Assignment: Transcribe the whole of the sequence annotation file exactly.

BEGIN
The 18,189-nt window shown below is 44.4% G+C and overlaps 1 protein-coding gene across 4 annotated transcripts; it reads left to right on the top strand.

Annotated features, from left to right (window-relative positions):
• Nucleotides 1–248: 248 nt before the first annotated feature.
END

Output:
The 18,189-nt window shown below is 44.4% G+C and overlaps 1 protein-coding gene across 4 annotated transcripts; it reads left to right on the top strand.

Annotated features, from left to right (window-relative positions):
• Nucleotides 1–248: 248 nt before the first annotated feature.